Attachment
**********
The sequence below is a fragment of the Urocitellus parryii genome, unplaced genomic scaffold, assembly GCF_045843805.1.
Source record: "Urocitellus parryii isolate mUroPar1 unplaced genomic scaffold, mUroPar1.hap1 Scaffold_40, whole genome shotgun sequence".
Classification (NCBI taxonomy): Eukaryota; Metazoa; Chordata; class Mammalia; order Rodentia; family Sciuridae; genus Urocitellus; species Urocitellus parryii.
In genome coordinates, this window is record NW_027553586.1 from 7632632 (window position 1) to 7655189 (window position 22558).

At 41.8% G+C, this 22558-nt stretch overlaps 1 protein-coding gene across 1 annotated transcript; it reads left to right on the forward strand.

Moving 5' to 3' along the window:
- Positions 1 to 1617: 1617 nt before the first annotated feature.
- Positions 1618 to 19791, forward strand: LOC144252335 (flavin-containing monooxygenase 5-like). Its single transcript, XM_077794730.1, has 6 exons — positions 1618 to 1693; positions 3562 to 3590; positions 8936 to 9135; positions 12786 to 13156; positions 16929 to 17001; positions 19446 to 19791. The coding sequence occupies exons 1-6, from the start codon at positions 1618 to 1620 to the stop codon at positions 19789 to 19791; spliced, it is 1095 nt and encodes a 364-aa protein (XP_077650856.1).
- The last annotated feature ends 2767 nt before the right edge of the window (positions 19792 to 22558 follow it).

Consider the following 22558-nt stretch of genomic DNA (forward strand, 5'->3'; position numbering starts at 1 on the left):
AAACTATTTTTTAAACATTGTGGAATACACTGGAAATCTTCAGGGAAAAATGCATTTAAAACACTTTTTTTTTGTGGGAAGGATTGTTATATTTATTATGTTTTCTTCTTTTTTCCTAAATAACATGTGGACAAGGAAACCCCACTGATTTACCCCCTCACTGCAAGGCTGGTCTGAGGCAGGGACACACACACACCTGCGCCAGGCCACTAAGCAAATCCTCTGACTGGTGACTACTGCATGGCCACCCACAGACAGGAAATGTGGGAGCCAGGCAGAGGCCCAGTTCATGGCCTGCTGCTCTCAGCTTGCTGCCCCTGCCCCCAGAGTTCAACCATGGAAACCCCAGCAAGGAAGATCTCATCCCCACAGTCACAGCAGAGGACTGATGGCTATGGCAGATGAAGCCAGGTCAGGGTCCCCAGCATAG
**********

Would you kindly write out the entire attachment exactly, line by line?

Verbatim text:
The sequence below is a fragment of the Urocitellus parryii genome, unplaced genomic scaffold, assembly GCF_045843805.1.
Source record: "Urocitellus parryii isolate mUroPar1 unplaced genomic scaffold, mUroPar1.hap1 Scaffold_40, whole genome shotgun sequence".
Classification (NCBI taxonomy): Eukaryota; Metazoa; Chordata; class Mammalia; order Rodentia; family Sciuridae; genus Urocitellus; species Urocitellus parryii.
In genome coordinates, this window is record NW_027553586.1 from 7632632 (window position 1) to 7655189 (window position 22558).

At 41.8% G+C, this 22558-nt stretch overlaps 1 protein-coding gene across 1 annotated transcript; it reads left to right on the forward strand.

Moving 5' to 3' along the window:
- Positions 1 to 1617: 1617 nt before the first annotated feature.
- Positions 1618 to 19791, forward strand: LOC144252335 (flavin-containing monooxygenase 5-like). Its single transcript, XM_077794730.1, has 6 exons — positions 1618 to 1693; positions 3562 to 3590; positions 8936 to 9135; positions 12786 to 13156; positions 16929 to 17001; positions 19446 to 19791. The coding sequence occupies exons 1-6, from the start codon at positions 1618 to 1620 to the stop codon at positions 19789 to 19791; spliced, it is 1095 nt and encodes a 364-aa protein (XP_077650856.1).
- The last annotated feature ends 2767 nt before the right edge of the window (positions 19792 to 22558 follow it).

Consider the following 22558-nt stretch of genomic DNA (forward strand, 5'->3'; position numbering starts at 1 on the left):
AAACTATTTTTTAAACATTGTGGAATACACTGGAAATCTTCAGGGAAAAATGCATTTAAAACACTTTTTTTTTGTGGGAAGGATTGTTATATTTATTATGTTTTCTTCTTTTTTCCTAAATAACATGTGGACAAGGAAACCCCACTGATTTACCCCCTCACTGCAAGGCTGGTCTGAGGCAGGGACACACACACACCTGCGCCAGGCCACTAAGCAAATCCTCTGACTGGTGACTACTGCATGGCCACCCACAGACAGGAAATGTGGGAGCCAGGCAGAGGCCCAGTTCATGGCCTGCTGCTCTCAGCTTGCTGCCCCTGCCCCCAGAGTTCAACCATGGAAACCCCAGCAAGGAAGATCTCATCCCCACAGTCACAGCAGAGGACTGATGGCTATGGCAGATGAAGCCAGGTCAGGGTCCCCAGCATAG